The Government has been urged to appoint a social housing tsar to safeguard tenants' interests in the wake of the Grenfell Tower fire.
Mayor of London Sadiq Khan said the west London inferno had left a sense of "frustration and anger" that residents of the council-owned block were "ignored".
In a letter to the Prime Minister, he proposed the introduction of a commissioner for social housing residents, tasked with giving tenants a voice on "the national stage".
The June 14 disaster came against a backdrop of repeated fire safety concerns flagged by the tower's residents, which were allegedly ignored by both the council and the organisation managing the building.
Mr Khan said the commissioner would operate independently of Government and hold the legal powers to act as watchdog for social tenants, leaseholders and freeholders.
His intervention follows consternation expressed by both politicians and survivors of Grenfell Tower when the issue of social housing was excluded from a forthcoming public inquiry into the tragedy.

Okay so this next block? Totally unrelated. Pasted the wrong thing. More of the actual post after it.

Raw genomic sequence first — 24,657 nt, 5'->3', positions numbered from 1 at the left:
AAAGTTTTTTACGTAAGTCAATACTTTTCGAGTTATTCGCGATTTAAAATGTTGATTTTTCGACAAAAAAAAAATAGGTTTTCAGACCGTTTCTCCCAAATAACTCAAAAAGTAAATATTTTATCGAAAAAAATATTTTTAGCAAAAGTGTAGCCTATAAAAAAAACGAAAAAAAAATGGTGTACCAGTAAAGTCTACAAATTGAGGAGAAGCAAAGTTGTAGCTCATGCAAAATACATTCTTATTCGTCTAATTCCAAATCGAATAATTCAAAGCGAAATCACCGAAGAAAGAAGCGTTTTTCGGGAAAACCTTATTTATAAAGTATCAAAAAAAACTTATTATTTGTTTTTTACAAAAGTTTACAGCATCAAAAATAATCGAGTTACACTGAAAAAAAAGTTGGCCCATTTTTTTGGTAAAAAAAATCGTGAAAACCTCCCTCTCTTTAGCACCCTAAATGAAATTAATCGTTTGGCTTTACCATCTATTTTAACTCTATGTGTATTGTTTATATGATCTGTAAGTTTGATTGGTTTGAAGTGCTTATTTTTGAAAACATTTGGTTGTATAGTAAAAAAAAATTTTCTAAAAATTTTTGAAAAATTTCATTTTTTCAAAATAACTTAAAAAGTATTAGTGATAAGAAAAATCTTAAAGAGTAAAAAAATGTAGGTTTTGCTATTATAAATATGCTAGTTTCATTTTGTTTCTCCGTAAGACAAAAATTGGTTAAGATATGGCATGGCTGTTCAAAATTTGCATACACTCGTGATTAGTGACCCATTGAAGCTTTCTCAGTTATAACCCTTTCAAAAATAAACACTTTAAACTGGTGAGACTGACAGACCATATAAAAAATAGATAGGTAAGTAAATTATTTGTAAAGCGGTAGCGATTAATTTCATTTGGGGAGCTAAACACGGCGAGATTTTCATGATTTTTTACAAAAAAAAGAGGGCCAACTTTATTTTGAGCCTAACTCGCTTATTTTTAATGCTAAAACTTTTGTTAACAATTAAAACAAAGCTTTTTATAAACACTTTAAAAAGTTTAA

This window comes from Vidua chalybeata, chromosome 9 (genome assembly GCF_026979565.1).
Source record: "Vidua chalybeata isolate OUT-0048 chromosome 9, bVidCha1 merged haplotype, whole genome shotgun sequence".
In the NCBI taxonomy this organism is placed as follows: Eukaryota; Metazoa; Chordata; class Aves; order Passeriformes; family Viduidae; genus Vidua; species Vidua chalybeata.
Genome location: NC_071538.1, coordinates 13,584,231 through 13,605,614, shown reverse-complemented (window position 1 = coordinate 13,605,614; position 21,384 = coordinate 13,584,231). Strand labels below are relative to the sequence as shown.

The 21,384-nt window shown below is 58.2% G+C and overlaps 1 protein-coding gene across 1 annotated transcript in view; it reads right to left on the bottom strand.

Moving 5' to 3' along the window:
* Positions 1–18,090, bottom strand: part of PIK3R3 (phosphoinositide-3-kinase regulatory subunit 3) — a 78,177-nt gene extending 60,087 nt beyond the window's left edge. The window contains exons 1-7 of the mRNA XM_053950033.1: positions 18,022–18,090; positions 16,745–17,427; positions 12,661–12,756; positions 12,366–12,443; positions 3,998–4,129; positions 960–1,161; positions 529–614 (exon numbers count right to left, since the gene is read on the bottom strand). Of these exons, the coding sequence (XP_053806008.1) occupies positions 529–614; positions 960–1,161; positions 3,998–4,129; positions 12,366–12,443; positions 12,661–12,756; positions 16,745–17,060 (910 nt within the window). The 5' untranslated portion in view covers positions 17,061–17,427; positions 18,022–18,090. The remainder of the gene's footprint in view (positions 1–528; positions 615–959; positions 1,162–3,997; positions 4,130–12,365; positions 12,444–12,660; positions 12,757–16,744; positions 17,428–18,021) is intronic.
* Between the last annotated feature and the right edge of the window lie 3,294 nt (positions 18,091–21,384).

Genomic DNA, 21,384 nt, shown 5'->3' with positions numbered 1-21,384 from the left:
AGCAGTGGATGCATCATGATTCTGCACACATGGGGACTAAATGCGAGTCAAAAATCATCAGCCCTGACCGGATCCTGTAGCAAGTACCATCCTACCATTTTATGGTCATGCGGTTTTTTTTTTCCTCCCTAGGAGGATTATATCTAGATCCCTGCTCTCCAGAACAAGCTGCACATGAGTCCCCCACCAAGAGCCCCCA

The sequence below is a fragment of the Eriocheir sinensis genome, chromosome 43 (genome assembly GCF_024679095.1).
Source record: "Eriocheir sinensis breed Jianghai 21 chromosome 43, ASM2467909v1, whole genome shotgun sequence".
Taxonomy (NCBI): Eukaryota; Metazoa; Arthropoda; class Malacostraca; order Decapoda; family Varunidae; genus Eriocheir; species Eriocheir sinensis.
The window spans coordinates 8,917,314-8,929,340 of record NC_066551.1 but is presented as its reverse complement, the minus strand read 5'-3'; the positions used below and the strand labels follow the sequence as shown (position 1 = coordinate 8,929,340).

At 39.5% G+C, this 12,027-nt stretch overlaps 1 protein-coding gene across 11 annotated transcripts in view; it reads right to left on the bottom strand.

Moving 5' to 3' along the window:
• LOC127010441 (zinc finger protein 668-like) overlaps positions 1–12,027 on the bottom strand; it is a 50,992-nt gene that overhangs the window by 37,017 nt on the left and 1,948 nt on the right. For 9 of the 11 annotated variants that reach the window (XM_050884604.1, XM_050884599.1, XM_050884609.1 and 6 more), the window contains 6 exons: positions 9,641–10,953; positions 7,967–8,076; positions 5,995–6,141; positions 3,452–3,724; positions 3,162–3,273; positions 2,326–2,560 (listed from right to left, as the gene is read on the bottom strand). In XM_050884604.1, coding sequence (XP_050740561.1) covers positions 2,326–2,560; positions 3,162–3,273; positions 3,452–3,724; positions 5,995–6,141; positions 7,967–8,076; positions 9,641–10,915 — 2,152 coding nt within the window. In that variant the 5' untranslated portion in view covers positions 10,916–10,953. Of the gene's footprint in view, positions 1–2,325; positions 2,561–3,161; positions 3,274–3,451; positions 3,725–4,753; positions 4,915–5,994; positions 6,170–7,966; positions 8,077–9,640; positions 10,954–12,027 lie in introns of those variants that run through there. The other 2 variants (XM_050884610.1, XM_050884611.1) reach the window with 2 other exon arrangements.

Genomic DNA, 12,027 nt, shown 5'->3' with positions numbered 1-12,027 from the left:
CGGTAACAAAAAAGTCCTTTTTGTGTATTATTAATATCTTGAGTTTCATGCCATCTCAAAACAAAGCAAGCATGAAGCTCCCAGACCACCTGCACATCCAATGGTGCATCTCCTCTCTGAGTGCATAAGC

Mrs May said the Government's housing minister, Alok Sharma, would instead carry out a separate review of the issue.
The Mayor of London wrote in his letter: "I welcome the Government's decision to establish a public inquiry into the Grenfell Tower fire, though as you know I have been concerned that its terms of reference will not cover the issues that relate to social housing.
"Whilst it is vital for the inquiry to establish what happened at Grenfell Tower and why the response of Kensington and Chelsea Council was so poor, the tragedy also raises serious questions about what reforms are necessary to ensure that the voices of social housing residents are heard and acted upon in future."
His recommendations included making it easier for tenants to both complain to the housing ombudsman and secure action from the social housing regulator.
He continues: "All of us who have spent time talking to Grenfell residents since the fire cannot help but have felt their frustration and anger that policy-makers have ignored them before and following the tragedy.
"That is why I propose the Government introduces a Commissioner for Social Housing Residents - an individual independent of Government with a statutory remit to act as a watchdog and champion for social tenants, leaseholders and freeholders - to ensure that their voices are heard on the national stage."
At least 80 died when flames engulfed the 24-storey block, while hundreds more were left homeless.
Both the council and the Kensington and Chelsea Tenant Management Organisation are being investigated by the Metropolitan Police on potential corporate manslaughter charges.